Scientists identify infectious monkeypox virus mutations

By The Science Advisory Board staff writers

November 7, 2022 -- University of Missouri researchers have identified the specific mutations in the monkeypox virus that make it so infectious. The results could lead to modified versions of existing drugs or the development of new ones.

Scientists analyzed the DNA sequences of more than 200 strains of the monkeypox virus spanning multiple decades from when the virus first started spreading in 1965 to more recently this year (Journal of Autoimmunity, December 2022, Vol. 133, 102928). Doing so allowed them to determine how the virus evolved.

The latest strain is accumulating mutations specifically where drugs and antibodies from vaccines are supposed to bind. The virus is getting smarter and becoming resistant to treatment, which means more widespread infection.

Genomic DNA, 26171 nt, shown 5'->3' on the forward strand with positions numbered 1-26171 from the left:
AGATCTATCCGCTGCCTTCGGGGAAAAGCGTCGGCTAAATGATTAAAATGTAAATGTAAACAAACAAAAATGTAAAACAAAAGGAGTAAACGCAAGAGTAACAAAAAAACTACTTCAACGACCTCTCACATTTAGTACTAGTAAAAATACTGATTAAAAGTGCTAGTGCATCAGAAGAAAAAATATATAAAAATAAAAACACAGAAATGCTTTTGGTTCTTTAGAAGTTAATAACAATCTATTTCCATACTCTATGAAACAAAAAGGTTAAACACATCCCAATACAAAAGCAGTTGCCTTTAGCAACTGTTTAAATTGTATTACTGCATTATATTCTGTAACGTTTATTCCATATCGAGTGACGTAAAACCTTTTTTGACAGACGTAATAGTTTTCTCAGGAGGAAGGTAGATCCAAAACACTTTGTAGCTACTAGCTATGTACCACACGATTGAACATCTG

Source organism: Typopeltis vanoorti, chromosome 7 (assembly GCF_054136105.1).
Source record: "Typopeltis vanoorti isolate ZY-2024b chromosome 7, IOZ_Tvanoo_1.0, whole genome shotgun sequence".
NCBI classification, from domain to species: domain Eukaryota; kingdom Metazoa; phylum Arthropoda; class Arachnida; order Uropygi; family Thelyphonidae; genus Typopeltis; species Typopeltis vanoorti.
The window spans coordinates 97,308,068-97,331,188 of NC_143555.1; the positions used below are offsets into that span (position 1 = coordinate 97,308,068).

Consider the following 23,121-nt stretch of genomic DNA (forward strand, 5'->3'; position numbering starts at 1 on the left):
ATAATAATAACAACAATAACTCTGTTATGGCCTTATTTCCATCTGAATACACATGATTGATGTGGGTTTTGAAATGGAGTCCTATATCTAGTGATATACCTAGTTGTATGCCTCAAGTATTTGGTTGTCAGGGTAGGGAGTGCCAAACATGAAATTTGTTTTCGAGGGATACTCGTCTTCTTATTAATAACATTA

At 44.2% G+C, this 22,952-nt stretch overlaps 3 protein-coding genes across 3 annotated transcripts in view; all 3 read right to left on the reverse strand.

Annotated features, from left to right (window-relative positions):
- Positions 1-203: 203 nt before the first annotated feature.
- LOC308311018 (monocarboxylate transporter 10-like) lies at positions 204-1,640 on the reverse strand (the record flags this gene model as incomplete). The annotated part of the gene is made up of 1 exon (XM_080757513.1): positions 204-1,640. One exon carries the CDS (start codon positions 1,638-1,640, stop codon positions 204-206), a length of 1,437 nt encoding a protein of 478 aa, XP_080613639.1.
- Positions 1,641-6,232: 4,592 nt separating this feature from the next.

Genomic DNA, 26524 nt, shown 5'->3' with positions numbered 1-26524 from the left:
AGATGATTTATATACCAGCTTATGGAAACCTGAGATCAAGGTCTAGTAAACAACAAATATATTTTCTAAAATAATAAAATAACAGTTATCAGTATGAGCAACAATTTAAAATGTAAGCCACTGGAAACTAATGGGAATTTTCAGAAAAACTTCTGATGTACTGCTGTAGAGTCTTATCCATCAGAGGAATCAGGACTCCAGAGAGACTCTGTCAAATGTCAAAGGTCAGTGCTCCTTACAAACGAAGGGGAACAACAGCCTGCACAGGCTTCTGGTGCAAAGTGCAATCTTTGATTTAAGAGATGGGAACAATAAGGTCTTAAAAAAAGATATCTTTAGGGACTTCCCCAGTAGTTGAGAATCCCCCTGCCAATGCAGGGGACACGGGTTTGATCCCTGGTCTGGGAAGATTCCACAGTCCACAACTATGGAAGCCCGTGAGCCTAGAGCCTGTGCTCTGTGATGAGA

The scientists made the discovery by creating an accurate 3D model of monkeypox virus proteins. By doing so, they identified where the specific mutations were located and what their functions were.

The virus has approximately 200,000 DNA bases in the genome and is converted into nearly 200 proteins. The specific proteins the researchers identified as key components of the monkeypox virus are DNA polymerase, DNA helicase, bridging protein A22R, DNA glycosylase, and G9R.

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